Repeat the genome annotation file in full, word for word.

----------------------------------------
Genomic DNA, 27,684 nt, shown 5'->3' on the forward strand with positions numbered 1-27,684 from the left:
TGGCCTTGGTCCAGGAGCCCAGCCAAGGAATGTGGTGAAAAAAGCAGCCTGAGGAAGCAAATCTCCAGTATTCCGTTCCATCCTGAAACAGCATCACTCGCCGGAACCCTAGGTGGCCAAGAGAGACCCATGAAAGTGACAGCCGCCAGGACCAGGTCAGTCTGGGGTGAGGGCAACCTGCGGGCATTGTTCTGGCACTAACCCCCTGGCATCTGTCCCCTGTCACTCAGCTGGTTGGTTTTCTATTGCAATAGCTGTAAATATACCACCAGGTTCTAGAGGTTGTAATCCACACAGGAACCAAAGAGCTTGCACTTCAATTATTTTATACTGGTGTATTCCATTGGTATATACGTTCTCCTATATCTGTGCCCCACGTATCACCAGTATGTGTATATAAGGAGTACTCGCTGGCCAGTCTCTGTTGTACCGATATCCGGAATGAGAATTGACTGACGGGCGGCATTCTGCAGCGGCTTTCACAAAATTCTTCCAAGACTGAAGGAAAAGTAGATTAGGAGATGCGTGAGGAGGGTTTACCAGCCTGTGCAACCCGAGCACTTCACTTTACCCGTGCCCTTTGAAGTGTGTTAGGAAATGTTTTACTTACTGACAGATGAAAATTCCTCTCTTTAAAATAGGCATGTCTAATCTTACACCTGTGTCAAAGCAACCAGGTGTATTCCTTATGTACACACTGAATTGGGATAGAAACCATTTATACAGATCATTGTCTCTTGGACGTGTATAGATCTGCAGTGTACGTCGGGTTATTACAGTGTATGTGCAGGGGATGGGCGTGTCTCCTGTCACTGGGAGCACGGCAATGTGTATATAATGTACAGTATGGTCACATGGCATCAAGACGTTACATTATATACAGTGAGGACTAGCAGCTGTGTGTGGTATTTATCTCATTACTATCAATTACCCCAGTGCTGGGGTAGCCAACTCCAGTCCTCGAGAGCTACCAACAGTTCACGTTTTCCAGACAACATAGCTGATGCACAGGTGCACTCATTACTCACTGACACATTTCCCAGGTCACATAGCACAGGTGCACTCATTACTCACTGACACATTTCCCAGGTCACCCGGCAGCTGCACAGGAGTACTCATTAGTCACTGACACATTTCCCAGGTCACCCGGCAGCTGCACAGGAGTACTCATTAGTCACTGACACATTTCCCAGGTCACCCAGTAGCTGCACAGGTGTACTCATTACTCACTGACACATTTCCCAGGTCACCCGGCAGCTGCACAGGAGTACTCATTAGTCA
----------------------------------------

Genomic DNA, 27,684 nt, shown 5'->3' on the forward strand with positions numbered 1-27,684 from the left:
TGGCCTTGGTCCAGGAGCCCAGCCAAGGAATGTGGTGAAAAAAGCAGCCTGAGGAAGCAAATCTCCAGTATTCCGTTCCATCCTGAAACAGCATCACTCGCCGGAACCCTAGGTGGCCAAGAGAGACCCATGAAAGTGACAGCCGCCAGGACCAGGTCAGTCTGGGGTGAGGGCAACCTGCGGGCATTGTTCTGGCACTAACCCCCTGGCATCTGTCCCCTGTCACTCAGCTGGTTGGTTTTCTATTGCAATAGCTGTAAATATACCACCAGGTTCTAGAGGTTGTAATCCACACAGGAACCAAAGAGCTTGCACTTCAATTATTTTATACTGGTGTATTCCATTGGTATATACGTTCTCCTATATCTGTGCCCCACGTATCACCAGTATGTGTATATAAGGAGTACTCGCTGGCCAGTCTCTGTTGTACCGATATCCGGAATGAGAATTGACTGACGGGCGGCATTCTGCAGCGGCTTTCACAAAATTCTTCCAAGACTGAAGGAAAAGTAGATTAGGAGATGCGTGAGGAGGGTTTACCAGCCTGTGCAACCCGAGCACTTCACTTTACCCGTGCCCTTTGAAGTGTGTTAGGAAATGTTTTACTTACTGACAGATGAAAATTCCTCTCTTTAAAATAGGCATGTCTAATCTTACACCTGTGTCAAAGCAACCAGGTGTATTCCTTATGTACACACTGAATTGGGATAGAAACCATTTATACAGATCATTGTCTCTTGGACGTGTATAGATCTGCAGTGTACGTCGGGTTATTACAGTGTATGTGCAGGGGATGGGCGTGTCTCCTGTCACTGGGAGCACGGCAATGTGTATATAATGTACAGTATGGTCACATGGCATCAAGACGTTACATTATATACAGTGAGGACTAGCAGCTGTGTGTGGTATTTATCTCATTACTATCAATTACCCCAGTGCTGGGGTAGCCAACTCCAGTCCTCGAGAGCTACCAACAGTTCACGTTTTCCAGACAACATAGCTGATGCACAGGTGCACTCATTACTCACTGACACATTTCCCAGGTCACATAGCACAGGTGCACTCATTACTCACTGACACATTTCCCAGGTCACCCGGCAGCTGCACAGGAGTACTCATTAGTCACTGACACATTTCCCAGGTCACCCGGCAGCTGCACAGGAGTACTCATTAGTCACTGACACATTTCCCAGGTCACCCAGTAGCTGCACAGGTGTACTCATTACTCACTGACACATTTCCCAGGTCACCCGGCAGCTGCACAGGAGTACTCATTAGTCA